As will be noticed in Fig. 4, the shoe is provided on each side with two ribs, R, which are there not only for strength, but also to serve as guides for extension braces or straps when more than one alley-arm is used on the pole. If there are two alley-arms, a strap 1 1/2 ins. x 3/8 in. of galvanized iron is set between the ribs on one side of the lower arm and held by the same carriage bolt that holds the shoe; the strap extends to the upper arm, to which it is bolted by another carriage bolt. With three alley-arms, the lowest arm receives one or two straps, one on each side, and the upper arm only one. Very often a single strap is used to tie all three arms together; in that case the strap is attached to one side only. Another form of knee-brace is illustrated in Fig. 5, which needs no further explanation.
Standard 10-pin long-leafed yellow pine cross-arms cost 3 1/2 cents per lineal foot, and last about eighteen years; 10-pin common pine cross-arms are worth the prices given below, and last about six years.
Oregon pine has lately come in the market for cross-arms; it lasts up to twenty years. Knee-braces cost from 95 cents to $1.25, according to their greater or less complication; this includes the cost of the shoe also.
As all iron and steel parts used for pole fixtures should be galvanized, it may be opportune to insert here a method of testing. The piece to be tested is immersed four times in succession in a saturated solution of sulphate of copper, each immersion lasting about 70 seconds. If, after this, the piece appears black, the zinc has remained upon it, and it may be used; if copper deposits show, the zinc has come off and the piece should be rejected.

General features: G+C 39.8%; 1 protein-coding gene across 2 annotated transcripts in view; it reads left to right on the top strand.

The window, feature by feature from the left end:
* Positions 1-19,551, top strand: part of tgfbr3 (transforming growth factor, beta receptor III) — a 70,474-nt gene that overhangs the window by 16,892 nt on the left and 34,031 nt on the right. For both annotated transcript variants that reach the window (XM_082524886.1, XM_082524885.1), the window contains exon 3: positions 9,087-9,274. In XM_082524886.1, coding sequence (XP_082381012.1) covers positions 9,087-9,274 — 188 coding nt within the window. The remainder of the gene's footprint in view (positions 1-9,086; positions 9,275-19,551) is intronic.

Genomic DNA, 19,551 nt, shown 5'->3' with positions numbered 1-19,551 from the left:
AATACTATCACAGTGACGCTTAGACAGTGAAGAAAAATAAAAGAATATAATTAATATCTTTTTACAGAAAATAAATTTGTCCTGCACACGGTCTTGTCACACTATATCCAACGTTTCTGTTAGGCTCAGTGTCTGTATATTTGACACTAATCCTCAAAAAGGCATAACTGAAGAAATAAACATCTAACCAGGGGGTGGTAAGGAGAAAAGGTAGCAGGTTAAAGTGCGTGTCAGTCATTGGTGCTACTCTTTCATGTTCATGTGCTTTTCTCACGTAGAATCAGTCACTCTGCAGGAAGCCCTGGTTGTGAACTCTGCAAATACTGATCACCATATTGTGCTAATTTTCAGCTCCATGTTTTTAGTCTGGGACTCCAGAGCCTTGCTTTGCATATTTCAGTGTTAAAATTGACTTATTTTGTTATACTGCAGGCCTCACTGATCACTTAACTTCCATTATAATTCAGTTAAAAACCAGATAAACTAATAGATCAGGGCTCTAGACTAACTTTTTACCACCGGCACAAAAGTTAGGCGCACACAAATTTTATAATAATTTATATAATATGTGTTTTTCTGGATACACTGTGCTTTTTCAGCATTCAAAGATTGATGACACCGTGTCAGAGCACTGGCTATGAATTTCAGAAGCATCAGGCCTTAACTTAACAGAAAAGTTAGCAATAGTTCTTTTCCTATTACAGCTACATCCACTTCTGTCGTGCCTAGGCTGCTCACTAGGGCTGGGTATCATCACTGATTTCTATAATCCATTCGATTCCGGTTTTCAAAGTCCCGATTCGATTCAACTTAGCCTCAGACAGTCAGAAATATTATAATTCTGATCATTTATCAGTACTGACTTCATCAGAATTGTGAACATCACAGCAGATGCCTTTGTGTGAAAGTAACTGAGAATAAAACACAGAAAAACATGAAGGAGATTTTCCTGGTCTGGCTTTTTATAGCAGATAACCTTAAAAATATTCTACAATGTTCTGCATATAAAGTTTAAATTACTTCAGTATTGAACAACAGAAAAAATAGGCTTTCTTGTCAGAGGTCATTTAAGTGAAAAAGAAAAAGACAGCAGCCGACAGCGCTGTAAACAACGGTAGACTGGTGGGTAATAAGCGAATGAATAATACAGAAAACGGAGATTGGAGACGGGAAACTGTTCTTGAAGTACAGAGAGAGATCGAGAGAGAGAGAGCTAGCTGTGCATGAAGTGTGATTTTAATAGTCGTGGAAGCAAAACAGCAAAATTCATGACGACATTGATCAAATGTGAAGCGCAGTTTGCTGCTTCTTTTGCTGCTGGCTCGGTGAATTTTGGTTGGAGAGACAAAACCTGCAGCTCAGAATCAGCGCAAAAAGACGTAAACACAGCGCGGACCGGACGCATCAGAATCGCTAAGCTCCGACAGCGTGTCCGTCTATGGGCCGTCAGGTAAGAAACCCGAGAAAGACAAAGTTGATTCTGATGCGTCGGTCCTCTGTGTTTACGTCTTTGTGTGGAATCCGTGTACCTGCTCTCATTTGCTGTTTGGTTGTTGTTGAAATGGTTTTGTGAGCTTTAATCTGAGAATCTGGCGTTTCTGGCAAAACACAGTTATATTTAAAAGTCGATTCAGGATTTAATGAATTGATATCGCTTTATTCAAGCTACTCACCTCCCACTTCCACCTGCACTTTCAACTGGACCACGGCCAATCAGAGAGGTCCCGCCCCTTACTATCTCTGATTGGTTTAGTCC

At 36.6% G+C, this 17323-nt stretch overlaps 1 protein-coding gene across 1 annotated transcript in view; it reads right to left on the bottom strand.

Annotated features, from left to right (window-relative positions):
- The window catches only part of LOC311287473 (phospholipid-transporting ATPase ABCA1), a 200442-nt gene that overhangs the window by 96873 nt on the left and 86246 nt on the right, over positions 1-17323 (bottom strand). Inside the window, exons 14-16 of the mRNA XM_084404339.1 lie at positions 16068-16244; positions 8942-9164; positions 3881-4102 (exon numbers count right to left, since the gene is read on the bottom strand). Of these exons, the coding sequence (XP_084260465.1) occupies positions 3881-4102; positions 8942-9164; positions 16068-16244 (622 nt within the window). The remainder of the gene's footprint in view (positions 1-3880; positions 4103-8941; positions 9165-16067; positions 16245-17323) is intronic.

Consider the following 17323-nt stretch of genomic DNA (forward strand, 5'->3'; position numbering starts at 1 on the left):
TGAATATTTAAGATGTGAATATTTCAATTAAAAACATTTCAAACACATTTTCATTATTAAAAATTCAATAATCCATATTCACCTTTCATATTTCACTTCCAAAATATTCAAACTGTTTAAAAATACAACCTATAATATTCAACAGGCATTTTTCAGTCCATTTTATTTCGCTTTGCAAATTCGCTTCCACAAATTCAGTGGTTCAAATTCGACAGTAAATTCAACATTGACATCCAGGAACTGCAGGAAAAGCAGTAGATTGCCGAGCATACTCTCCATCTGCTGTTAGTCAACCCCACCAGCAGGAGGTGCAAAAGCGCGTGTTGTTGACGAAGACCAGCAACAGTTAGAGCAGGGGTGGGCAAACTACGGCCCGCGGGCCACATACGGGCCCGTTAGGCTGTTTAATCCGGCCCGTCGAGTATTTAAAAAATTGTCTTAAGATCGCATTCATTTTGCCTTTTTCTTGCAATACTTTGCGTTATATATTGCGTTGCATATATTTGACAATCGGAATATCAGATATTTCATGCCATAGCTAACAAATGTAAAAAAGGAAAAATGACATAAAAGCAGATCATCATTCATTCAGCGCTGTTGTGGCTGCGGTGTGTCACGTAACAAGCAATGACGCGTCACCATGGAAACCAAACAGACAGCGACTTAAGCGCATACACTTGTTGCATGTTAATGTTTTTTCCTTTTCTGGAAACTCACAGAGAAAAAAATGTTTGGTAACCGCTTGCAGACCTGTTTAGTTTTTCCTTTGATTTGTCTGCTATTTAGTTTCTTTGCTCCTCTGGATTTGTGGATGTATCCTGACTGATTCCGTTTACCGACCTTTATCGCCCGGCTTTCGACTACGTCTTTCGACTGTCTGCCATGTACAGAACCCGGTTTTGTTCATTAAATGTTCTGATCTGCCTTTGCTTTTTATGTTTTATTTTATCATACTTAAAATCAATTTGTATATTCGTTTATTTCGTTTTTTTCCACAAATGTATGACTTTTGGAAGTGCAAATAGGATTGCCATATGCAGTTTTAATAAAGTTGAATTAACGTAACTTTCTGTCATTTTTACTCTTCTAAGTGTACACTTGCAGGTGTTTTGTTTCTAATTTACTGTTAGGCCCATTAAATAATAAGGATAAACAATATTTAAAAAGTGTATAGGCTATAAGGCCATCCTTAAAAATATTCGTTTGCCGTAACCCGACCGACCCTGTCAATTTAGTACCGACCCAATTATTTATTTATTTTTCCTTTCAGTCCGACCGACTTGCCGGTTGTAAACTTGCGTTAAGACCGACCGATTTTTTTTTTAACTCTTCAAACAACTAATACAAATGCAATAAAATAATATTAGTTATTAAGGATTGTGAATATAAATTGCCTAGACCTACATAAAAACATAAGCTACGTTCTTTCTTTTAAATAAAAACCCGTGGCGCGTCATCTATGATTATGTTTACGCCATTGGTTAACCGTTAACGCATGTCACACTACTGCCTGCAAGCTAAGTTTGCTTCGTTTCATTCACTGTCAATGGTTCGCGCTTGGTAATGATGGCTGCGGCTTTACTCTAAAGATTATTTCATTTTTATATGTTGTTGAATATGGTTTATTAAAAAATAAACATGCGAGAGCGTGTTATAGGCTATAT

Braces. — There should always be used two braces with each cross-arm; one would be sufficient to keep the cross-arm from turning on the bolt, but would not give the desired rigidity. It has in many cases been deemed advisable to use even four instead of two braces, mostly on poles where the arms are subjected to an extraordinary strain. In such cases the two extra braces are attached to the back of the cross-arm and pole. Fig. 6 shows the method of attaching the braces; A and B are the ordinarily used braces, and C and D are the back braces, if such are required. The braces are of galvanized steel, 24 ins. long, 1 in. wide, 1/4 in. thick and drilled at one end for a 1/2-in. lag-screw, and at the other end for a 1/2-in. carriage bolt, the holes being on 22-in. centers.
The carriage bolts that holds the braces to the arms are 4 1/2 inches long for yellow pine arms and 3 3/4 inches long for common pine arms. On each side of the arm a galvanized steel washer should be placed, one under the head and one under the nut of the bolt. These washers are round, 1 1/2 inches in diameter and 1/8 inch thick. A galvanized steel fetter drive screw will hold the two braces to the pole; this screw is 1/2 inch in diameter, from 4 to 5 inches long, and provided with a wood-thread for about three-quarters of its length, so that it may be driven home part of its way. Braces cost $70.00 a thousand, bought in lots of not less than 500. On larger lots there is from 5 to 15 per cent. discount. Carriage bolts, 4 1/2, ins. x 1/2 in., cost about $3.50 per 100; 3 3/4 in x 3/8 in. bolts, cost about $2 per 100. Fetter drive screws cost from $5 to $6 per 100.